Growing up I saw men in my family struggle with real emotions and avoid most deep conversations. I partly blame this on my Italian heritage, where men are expected to work hard, avoid feelings and push through pain. In my family, a man’s role was to provide and protect the family at all costs. If you showed any sign of weakness, that meant you were not in control.
As a kid I straddled two worlds: one trying to be the man that I thought was expected of me, and the other wanting to be able to express my feelings. I was an emotional kid, and I know it was hard for my dad to relate to me.
My emotions were all over the place:
- Feelings of guilt, worthlessness, and helplessness
- Pessimism and hopelessness
- Consistently tired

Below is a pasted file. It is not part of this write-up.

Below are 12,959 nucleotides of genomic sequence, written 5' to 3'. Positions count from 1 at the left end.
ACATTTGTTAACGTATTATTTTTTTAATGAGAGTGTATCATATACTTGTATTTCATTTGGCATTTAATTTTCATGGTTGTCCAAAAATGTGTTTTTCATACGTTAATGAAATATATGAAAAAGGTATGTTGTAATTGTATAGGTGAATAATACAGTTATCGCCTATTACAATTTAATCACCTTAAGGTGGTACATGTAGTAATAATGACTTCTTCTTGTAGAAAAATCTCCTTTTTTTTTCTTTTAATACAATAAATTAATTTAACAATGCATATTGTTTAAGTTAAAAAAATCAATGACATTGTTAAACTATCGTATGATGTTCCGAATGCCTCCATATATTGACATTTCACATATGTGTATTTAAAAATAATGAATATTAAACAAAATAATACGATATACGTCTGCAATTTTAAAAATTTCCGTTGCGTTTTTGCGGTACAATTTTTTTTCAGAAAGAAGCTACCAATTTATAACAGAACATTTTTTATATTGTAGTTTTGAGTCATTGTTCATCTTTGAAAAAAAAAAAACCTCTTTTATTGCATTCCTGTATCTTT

I knew something was wrong, but I was afraid and unable to express it. How could I, since this sort of thing was not talked about, and I did not even know what depression was?
Years into my marriage, my anger and sadness were unbearable, and I made myself and my family miserable. It took my wife demanding that I go to therapy for me to put my fears aside and go. I was afraid of appearing weak, finding something wrong with me, or being put on medication. I was afraid to face my pain, because I thought real men did not go to therapy. I had a good life and felt stupid for being sad.